Tuesday, July 1, 2008

What America Means to Me

As I get older...journaling in my scrapbooks has become exponentially more important. That really hit home for me not too long ago when I was working on our wedding album (we got married seven years ago - do not mock me for being behind! ;)) and as I was organizing the photos I realized that I had already forgotten many of the special details that made our day so incredible. If I can't remember things about one of the most spectacular days of my life...how am I going to remember the everyday moments that bring me joy, make me think, or break my heart?

With that - and with the approach of July 4th - I have been inspired to share my feelings about this country on a few pages in my scrapbook. No matter what your feelings about the war, the current administration or the state of our economy - this country is ours to cherish, and I hope you will take a few moments over this weekend of parades and fireworks and backyard BBQs to jot down a few feelings of your own.

Wishing you a safe and happy 4th of July!!

I grew up in the Washington DC area. I rarely visited any of the monuments or went to the museums unless we had company from out of town. Our family went to the Independence Day and Memorial Day concerts on the mall every year. We wore our red, white and blue outfits. We sang patriotic songs. Our church always prayed for our nation's leaders and military people serving overseas. I had friends whose dads worked at the Pentagon or in some other branch of government. That was what America meant to me.

Then I moved to the South and started working in a job that put me in close contact with members of the military. My roommate was military, my boyfriend was military, all of my friends wore this country's uniform proudly. I dutifully sent them care packages when they were gone. I watered their plants. I picked them up in the middle of the night when they came home. We never talked about where they were, or what they were doing, or what it meant. My political views started to change a little. I became more interested in the news. I supported my friends and began to understand a little bit about military life. That was what America meant to me.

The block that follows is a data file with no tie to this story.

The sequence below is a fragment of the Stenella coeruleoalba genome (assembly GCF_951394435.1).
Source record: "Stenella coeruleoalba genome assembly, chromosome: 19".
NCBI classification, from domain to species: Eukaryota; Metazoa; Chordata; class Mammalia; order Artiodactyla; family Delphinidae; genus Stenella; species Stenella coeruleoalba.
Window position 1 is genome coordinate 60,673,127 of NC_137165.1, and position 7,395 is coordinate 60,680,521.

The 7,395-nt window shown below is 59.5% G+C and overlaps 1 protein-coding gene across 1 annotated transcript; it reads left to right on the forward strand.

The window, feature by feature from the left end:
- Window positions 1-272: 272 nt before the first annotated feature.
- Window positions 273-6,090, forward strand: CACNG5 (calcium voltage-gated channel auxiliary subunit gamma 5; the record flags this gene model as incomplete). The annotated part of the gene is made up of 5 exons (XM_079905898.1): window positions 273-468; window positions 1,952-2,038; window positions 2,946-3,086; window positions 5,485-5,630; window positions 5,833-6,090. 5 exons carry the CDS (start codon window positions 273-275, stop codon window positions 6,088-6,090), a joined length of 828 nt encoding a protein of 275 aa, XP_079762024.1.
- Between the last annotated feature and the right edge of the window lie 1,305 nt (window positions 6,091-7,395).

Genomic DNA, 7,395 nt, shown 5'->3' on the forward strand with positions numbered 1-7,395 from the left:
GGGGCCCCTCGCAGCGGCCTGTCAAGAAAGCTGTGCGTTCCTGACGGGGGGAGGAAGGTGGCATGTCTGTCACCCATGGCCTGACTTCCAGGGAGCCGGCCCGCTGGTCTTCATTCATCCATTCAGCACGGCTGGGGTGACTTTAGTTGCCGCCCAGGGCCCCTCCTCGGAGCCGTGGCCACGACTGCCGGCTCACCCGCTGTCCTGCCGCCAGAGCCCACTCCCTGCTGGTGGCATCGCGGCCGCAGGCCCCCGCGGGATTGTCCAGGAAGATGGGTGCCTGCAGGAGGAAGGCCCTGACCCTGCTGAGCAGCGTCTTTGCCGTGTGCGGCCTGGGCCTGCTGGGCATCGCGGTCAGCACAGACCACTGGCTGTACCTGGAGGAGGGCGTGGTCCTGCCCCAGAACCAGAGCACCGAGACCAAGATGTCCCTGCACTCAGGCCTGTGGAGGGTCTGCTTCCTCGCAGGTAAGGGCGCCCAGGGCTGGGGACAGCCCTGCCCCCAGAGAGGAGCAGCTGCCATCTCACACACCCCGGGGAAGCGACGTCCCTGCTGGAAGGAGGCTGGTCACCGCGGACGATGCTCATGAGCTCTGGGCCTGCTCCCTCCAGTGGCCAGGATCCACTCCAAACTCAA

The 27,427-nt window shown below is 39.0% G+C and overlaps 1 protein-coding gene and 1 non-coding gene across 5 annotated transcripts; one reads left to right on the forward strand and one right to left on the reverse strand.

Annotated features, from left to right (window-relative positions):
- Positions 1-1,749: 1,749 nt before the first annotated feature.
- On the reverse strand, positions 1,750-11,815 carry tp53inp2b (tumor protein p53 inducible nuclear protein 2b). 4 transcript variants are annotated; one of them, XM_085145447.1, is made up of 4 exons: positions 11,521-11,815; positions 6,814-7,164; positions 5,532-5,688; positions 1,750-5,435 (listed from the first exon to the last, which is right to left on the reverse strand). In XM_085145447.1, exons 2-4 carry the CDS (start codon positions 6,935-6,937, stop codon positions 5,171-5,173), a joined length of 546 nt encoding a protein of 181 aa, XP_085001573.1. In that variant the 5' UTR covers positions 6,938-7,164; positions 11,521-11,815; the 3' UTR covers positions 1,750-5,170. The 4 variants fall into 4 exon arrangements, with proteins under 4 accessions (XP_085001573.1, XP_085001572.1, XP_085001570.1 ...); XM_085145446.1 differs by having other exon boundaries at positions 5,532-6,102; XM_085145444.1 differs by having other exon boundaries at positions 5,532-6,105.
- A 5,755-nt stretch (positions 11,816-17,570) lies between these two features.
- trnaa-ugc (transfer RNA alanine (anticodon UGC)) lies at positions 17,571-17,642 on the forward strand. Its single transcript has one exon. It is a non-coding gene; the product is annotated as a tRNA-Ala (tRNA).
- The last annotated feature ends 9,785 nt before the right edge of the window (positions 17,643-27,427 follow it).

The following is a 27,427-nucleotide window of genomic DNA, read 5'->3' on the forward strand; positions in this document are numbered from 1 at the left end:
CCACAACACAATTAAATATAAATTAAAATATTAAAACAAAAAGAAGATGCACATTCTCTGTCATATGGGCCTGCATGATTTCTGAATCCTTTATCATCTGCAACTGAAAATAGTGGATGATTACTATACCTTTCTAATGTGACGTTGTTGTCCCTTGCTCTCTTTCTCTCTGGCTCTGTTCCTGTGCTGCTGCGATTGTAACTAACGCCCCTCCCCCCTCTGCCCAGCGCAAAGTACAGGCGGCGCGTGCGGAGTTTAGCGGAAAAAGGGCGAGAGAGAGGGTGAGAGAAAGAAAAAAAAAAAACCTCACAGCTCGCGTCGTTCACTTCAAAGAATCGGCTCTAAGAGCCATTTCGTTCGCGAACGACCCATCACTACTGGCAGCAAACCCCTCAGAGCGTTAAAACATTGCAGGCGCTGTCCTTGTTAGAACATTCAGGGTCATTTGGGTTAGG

Then I met my husband. We moved to Hawaii. In August 2001 he left for Ranger School. We had no contact for three months. On September 11, 2001 our world changed forever. I sat on my couch for two days and wept. I prayed for the families of those who had been killed. I donated money to a fund for New York City firefighters and police officers. I put up an American flag in our window. I waited anxiously for my husband to come home to me - knowing that it wouldn't be for long. That we were at war. That was what America meant to me.

I have sent my husband off to war five times since we've been married. I have received hundreds of cards from school children to send to his men because they would be far away from home at Christmas. I have prayed every night to just see his face or hear his voice one more time. I have walked to the other side of the street when I have seen protestors downtown. I have shipped care packages from men and women at a Senior Center who wanted to do something for the troops. I have argued with people I love about the need for this war. I have received emails from strangers thanking me for my sacrifice and my husband for his bravery. I have wept at the feeling of his arms around me after so many months of being apart. I have taken photographs of yellow ribbons all over town. I have held my husband as we mourned the loss of his soldiers and friends. I have thanked God that I live in a country where I am free - where we are all free - to do and say feel all of these things without fear. THAT is what America means to me.

1 comment:

ddinak said...

Wow Beth! You have summerized your feelings so well. Blessings,


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